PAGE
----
In starting the five-week election campaign, Rudd said the economy can no longer rely on Chinese demand for iron ore and coal that made the country one of the few wealthy nations to avoid a recession during the global economic downturn.
“Who do the Australian people trust to best lead them through the new economic challenges that lie ahead?” Rudd asked at a news conference at Parliament House.
Rudd conceded that his center-left Labor Party was the underdog, saying his advisers had told him that if the election had been held this weekend, his government would have lost.
But opinion polls also show that more voters prefer Rudd, a 55-year-old Chinese-speaking former Beijing diplomat, as prime minister than opposition leader Tony Abbott, a former Roman Catholic seminarian and journalist who is also 55.
Latest economic figures show a sharp decline in the nation’s finances, with the Treasury Department last week raising its estimated deficit for the current fiscal year to AUD 30.1 billion (USD 26.8 billion) due to the mining slowdown. The new forecast for the year ending June 30, 2014, was AUD 12 billion worse than the department’s last forecast in May.
The government also announced a AUD 33.3 billion shortfall in the revenue forecast over the next four years—a deterioration of about AUD 3 billion a week since the May forecast.
Economic growth for the fiscal year, forecast at 2.75 percent in May, was downgraded on Friday to 2.5 percent.
The unemployment rate forecast in May to rise to 5.75 percent in the current fiscal year was revised up to 6.25 percent.
The conservative Liberal Party-led opposition coalition has accused the government of wasting money on stimulus spending after the last conservative government delivered surplus budgets year after year until it lost power in 2007. But economists largely applauded Labor’s early spending.
After the election was announced, Abbott promised to “get the budget back under control,” and listed scrapping the unpopular carbon tax among his top priorities if elected.
The election promises to be an extraordinary contest for Australian politics. Labor leads Australia’s first minority government since World War II, and polls suggest the opposition faces an easier task picking up seats than Labor does.
Labor holds 71 seats in the 150-seat House of Representatives where parties form governments. The opposition holds 72 seats, with the remainder held by independent lawmakers or sole legislators from minor parties.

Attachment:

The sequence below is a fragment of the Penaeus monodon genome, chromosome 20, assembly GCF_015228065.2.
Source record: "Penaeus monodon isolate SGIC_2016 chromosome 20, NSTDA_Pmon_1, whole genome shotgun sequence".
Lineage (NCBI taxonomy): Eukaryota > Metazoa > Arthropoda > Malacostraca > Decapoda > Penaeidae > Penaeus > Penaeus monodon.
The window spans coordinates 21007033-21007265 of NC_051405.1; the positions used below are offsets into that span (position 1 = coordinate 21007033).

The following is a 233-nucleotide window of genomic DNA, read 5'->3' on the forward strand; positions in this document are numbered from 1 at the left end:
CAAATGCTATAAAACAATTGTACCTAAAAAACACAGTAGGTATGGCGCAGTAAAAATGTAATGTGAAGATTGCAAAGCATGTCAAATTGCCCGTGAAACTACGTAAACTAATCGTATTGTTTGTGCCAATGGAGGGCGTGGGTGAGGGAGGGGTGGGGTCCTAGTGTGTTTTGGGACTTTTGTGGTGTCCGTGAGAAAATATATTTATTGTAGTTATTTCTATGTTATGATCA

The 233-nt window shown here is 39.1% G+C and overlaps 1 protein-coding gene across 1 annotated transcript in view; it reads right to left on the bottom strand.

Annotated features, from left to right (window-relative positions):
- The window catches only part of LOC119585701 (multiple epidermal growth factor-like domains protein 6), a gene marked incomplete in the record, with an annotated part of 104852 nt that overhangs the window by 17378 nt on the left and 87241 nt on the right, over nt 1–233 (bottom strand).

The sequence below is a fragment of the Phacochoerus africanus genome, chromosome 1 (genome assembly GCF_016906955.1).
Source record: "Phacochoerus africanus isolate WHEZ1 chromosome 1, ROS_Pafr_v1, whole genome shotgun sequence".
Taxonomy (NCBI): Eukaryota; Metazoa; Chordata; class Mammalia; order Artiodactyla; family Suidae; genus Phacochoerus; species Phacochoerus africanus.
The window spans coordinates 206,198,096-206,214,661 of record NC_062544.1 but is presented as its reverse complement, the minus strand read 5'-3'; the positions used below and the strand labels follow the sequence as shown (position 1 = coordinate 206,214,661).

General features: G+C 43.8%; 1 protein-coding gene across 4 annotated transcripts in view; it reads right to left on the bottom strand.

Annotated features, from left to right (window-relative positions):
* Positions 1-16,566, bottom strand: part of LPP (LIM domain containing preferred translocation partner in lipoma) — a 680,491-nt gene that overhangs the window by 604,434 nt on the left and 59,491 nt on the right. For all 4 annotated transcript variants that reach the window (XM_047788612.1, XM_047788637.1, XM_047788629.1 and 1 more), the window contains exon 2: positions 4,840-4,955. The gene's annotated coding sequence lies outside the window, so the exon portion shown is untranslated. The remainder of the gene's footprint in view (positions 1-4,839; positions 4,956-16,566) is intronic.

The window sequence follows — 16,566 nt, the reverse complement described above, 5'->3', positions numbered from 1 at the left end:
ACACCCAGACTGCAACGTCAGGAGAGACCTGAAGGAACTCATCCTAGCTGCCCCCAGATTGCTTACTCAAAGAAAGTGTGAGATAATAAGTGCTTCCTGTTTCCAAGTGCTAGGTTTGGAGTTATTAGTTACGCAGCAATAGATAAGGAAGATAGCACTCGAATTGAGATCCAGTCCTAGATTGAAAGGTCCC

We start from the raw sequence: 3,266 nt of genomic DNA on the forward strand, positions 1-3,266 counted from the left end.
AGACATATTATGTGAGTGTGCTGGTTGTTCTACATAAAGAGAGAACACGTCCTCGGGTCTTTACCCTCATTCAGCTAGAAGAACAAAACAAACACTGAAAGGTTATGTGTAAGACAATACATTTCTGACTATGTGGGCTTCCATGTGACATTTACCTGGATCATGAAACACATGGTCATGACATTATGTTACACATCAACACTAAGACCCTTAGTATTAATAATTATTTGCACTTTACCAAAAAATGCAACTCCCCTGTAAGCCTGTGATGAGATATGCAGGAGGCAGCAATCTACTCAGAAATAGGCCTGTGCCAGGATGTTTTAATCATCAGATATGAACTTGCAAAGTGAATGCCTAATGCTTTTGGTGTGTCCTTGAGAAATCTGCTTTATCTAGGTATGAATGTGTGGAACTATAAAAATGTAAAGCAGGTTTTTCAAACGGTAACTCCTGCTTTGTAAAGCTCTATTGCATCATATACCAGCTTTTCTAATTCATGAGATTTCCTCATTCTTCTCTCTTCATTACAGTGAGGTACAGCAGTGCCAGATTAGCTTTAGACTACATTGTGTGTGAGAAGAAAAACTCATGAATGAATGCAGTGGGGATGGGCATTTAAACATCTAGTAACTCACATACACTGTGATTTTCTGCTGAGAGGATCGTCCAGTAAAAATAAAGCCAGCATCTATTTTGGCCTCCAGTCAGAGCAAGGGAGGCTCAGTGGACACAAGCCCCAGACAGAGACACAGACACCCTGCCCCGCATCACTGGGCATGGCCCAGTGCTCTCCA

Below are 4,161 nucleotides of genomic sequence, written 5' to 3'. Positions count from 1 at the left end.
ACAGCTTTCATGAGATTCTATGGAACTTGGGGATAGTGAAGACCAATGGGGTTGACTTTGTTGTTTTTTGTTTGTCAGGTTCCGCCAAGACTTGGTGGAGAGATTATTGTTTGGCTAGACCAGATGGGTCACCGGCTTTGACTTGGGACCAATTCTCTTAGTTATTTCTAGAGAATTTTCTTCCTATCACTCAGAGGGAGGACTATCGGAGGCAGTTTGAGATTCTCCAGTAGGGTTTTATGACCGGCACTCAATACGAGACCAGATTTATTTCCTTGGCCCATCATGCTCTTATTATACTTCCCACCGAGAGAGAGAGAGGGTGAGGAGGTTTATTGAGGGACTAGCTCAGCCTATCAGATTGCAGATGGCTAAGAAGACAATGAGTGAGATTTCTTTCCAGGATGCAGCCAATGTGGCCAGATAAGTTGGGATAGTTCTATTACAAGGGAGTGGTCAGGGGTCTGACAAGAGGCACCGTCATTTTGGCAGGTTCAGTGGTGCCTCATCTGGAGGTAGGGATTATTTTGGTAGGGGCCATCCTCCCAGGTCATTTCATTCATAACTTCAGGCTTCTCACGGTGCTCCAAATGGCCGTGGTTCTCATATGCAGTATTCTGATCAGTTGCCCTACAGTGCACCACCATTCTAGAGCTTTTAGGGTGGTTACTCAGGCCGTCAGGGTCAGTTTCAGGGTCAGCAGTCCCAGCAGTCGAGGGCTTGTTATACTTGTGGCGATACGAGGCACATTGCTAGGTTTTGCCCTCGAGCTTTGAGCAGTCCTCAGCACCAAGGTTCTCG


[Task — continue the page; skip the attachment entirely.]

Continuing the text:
A recent poll has shown that secrets spiller Julian Assange and his WikiLeaks Party have a realistic chance of winning seats in the 78-seat Senate.
Rudd was first elected prime minister in 2007, but was ousted in 2010 by his then-deputy, Julia Gillard, in an internal leadership showdown among Labor lawmakers.
He was dubbed “Recycled Rudd” by the media when he reclaimed the leadership in a similar challenge on June 26 as the government faced the prospect of a loss of historic portions with Gillard at the helm.
Since then, Rudd has changed several key policy positions, and opinion polls suggest Labor is closing the opposition’s lead.
Nick Economou, a Monash University political scientist, said Rudd had been surprisingly successful in portraying himself as a new prime minister instead of the same leader who was once dumped by his colleagues.
“If Rudd can ram home that advantage, then Labor has got a chance,” Economou said.
“The task for Abbott is to try to remind people that it’s Rudd, he’s the leader of a party that’s been in government for a long time and is really at war with itself,” he added.
A major policy difference is Abbott’s opposition to charging polluters for their carbon gas emissions, despite Australia having some of the world’s worst emission rates on a per capita basis. He has vowed to give priority to scrapping both the carbon and mining taxes.
Both taxes were introduced by Labor in July 2012. The carbon tax on Australia’s biggest polluters rose from AU$23 a metric ton of carbon dioxide to AUD 24.15 from July 1, 2013. The opposition argues this is the world’s highest tax rate on carbon dioxide and is making Australian industry uncompetitive.
The tax is due to be replaced in 2015 by an emissions trading scheme, in which the cost of emitting a metric ton of carbon would be determined by buyers and sellers in a carbon market.
Rudd has pledged to bring forward the emission trading scheme linked to the European market by a year to July 2014, reducing the cost to Australians of emitting a metric ton of carbon dioxide from AUD 25.40 to an estimated AUD 6.
The 30 percent mining tax on the profits of iron ore and coal miners was designed to cash in on burgeoning profits from a mineral boom fueled by Chinese industrial demand. But the boom was cooling before the tax took effect, with prices for iron ore and coal peaking in 2011. The tax was initially forecast to earn the government AUD 3 billion in its first year, but collected only AUD 126 million after six months.